I am the Grand Canyon

Val portrait

There is a feeling you get when you have reached a point of not being able to handle all of the everything that life has thrown at you.

It is a wide, open feeling; one that makes you gasp for air, feel for the security of the comfortable walls around you that are no longer there.

A wide open feeling. As if you could just drift into nothing if you were not oh so careful.

It is a feeling full of terror. 

But what if we decided that feeling wasn’t a bad thing?

What if we decided that feeling was the signal to create, to build?

I am feeling the clutches of that old foe of my again.


Body shame…  spiraling into downright body hatred.


A back injury that took me down hard a couple of years ago is flaring again and I’m scared.


I’m at my highest weight ever and despite continuing to believe that I need to focus on healthy behaviours independent of weight, I am angry and ashamed.


I rub my hands over my belly and have to resist the urge to curse at it.  I look in the mirror and I want to shrink away.

Why can’t I be smaller?  Why does my body keep breaking?  (And yes, the knowledge that the weight on my frame isn’t helping any of the injuries that keep cropping up isn’t lost on me, nor is the knowledge that injuries make it that much harder to maintain any weight ).


This morning I am stepping off the hamster wheel of shame and trying for a reframe.


I read this morning about the millions of years that it took to carve out the grand canyon.  I read about the impact of pressure exerted over a long time on the earth.  I thought about the beauty that has been wrought out of that pressure.  I thought of all the magnificent shapes that exist in the natural world–canyons and mountains.  Valleys smoothed out by glaciers, sea caves filled with light from eons of waves crashing in just the right way.


And I think about the pressure that has been exerted over time on my own life.  4 deployments.  Illness.  Injury.  The joys and sorrows of loving little people who are standing up under their own pressures.  Depression.  Anxiety.  Grief.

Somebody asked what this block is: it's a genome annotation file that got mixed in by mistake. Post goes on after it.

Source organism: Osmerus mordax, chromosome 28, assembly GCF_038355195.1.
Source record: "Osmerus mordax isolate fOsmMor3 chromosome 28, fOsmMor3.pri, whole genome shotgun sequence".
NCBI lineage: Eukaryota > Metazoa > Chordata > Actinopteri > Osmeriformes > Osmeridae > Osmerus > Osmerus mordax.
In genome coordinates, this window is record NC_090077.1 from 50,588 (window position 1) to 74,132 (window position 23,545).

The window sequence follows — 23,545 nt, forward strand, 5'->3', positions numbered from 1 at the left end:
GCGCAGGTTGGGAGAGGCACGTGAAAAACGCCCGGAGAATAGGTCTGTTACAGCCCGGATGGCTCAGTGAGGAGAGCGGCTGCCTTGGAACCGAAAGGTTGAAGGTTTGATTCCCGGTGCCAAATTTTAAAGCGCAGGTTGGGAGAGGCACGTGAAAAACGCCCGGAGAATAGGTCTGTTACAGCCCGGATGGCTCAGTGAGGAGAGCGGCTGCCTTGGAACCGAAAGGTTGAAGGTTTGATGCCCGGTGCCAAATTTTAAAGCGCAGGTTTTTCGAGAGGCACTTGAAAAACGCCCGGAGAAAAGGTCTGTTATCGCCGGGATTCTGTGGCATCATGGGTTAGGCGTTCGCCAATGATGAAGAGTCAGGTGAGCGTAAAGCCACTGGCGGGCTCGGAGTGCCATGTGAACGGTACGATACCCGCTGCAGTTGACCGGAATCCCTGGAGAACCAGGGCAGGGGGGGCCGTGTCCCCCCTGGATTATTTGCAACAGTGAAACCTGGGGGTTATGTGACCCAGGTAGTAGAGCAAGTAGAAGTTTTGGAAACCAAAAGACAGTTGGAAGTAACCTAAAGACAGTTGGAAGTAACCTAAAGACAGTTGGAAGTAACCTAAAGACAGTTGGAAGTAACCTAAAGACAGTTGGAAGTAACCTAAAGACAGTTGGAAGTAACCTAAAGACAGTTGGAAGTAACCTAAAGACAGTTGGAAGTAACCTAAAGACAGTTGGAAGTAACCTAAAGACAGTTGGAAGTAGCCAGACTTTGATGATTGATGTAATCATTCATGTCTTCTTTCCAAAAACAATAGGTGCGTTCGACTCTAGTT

All of these forces that are exerting pressure on my body.  In fact I think I can pinpoint body changes that came with each and every one of those pressures.


It has not escaped my attention that the last two significant jumps in my weight occurred during times of great stress.  The first happened as I recovered after the back injury that I mentioned.  Steroids and metabolism shifting medicines played their part, but I know that stress and cortisol and probably a little comfort food also contributed.  The second came at the tail end of my husband’s last deployment.  It’d held steady at one weight on the scale for 18 months and suddenly at the end of that deployment my scale jumped 8 pounds.  Those pounds continue to stubbornly stick.


I think about the changes that happened to my body when I had my babies.  My belly that will never be the same.  The stretch marks that shine at me silvery in some places and still reds and purple and pinks in others.


I think about the change in my gait that has remained with me after the back injury, the numbness that won’t go away, the ways that that continues to hold me back from being able to exercise full throttle in ways that I want to.


And I wonder at the shape of me.

What if I saw my current shape not just in terms of numbers that I wish could be smaller, and not only in terms of what I’d like to see changed.  But what if I saw instead the physical manifestation of pressure exerted over a long period of time?  What if I saw myself and my body with the same wonder that I look at fjords sparkling in the sunlight after glaciers carved out deep trenches to be filled by the glorious blues and greens of the sea?

I’m trying to see that today.  I’m trying to use wonder to move me into kindness.  I’m trying to have that vision and use that as a reason to propel me forward into health rather than desperate wishes for instant weight loss.  If I see myself as a monument forged by the journey of my life, then I can honor my body–which has walked through all of these pressures the best it can–by caring for it.  I can honor it by moving it in ways that feel good, and that support the recovery of this flare up.  I can honor it by choosing to eat food that nourishes me.  And I can stop beating myself for the numbers that won’t change and the clothing size that feels so shameful.

Maybe I am as wondrous as the grand canyon. Maybe the story that is told in the work of art that is my body is worth honoring and marveling at just as we marvel at the work of a river carving out a thing of majesty.  Maybe instead of a hot mess I’m a marvelous wonder.
Maybe you are too.


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